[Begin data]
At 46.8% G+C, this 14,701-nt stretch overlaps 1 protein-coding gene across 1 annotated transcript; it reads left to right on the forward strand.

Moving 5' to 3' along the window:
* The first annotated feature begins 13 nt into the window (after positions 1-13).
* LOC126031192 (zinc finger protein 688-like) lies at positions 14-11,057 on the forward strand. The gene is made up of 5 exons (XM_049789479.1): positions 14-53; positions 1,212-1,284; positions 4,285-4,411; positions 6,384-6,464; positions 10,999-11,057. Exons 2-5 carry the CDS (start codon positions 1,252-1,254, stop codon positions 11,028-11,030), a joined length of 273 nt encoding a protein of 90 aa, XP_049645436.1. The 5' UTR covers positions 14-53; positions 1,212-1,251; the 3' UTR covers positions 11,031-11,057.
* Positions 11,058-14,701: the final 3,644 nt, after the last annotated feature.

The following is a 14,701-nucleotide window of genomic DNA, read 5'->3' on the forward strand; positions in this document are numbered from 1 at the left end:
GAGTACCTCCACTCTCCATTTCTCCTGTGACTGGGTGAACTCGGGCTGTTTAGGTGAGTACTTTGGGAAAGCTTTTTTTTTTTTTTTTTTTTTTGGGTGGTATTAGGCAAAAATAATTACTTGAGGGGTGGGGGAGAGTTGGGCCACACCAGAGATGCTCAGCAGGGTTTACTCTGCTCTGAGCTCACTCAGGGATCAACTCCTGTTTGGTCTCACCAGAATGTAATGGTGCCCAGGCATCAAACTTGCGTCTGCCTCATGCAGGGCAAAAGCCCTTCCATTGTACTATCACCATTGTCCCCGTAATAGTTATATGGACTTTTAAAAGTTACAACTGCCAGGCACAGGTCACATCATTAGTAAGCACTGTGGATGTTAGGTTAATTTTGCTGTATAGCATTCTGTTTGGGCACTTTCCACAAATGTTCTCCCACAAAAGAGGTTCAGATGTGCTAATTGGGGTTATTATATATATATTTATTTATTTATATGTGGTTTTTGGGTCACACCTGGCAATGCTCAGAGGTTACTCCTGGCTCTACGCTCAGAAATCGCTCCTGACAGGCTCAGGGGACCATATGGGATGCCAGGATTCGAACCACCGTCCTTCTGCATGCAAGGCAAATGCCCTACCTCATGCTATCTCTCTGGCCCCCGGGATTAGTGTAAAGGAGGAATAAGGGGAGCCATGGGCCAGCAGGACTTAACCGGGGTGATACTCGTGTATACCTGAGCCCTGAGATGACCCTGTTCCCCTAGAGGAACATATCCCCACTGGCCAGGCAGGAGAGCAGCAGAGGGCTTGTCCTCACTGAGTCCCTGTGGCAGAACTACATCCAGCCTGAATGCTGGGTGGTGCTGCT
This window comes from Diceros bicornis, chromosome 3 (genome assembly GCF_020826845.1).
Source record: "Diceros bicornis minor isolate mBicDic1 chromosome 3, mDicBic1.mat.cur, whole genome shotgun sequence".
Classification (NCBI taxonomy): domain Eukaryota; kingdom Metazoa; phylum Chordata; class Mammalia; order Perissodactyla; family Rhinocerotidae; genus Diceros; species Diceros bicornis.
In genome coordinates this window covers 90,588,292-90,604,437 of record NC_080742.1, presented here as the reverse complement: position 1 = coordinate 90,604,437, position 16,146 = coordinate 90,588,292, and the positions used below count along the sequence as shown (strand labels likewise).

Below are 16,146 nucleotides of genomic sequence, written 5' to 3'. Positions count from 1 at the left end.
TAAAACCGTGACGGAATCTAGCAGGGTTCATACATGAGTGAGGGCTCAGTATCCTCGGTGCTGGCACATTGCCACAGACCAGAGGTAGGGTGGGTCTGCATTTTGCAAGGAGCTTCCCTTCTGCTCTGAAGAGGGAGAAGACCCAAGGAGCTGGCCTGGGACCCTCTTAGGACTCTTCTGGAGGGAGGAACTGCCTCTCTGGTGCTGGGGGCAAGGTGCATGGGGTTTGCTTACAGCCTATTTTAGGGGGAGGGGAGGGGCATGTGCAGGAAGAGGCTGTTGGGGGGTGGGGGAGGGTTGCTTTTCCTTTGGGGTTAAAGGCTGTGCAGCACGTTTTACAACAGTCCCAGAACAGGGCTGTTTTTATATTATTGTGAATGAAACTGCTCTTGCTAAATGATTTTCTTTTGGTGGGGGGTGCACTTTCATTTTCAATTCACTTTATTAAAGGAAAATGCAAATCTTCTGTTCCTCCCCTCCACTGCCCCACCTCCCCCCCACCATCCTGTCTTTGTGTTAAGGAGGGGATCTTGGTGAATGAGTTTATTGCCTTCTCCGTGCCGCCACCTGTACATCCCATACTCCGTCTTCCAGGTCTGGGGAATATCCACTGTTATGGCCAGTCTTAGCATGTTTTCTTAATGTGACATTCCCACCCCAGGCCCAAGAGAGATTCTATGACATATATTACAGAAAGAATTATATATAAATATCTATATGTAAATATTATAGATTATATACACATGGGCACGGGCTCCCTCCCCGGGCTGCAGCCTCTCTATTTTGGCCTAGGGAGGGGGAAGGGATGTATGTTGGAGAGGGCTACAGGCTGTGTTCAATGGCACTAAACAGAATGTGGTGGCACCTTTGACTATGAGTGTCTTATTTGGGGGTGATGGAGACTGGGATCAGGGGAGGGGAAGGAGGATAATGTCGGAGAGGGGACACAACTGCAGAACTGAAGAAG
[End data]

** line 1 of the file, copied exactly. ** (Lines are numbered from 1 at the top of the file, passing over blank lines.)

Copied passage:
At 46.8% G+C, this 14,701-nt stretch overlaps 1 protein-coding gene across 1 annotated transcript; it reads left to right on the forward strand.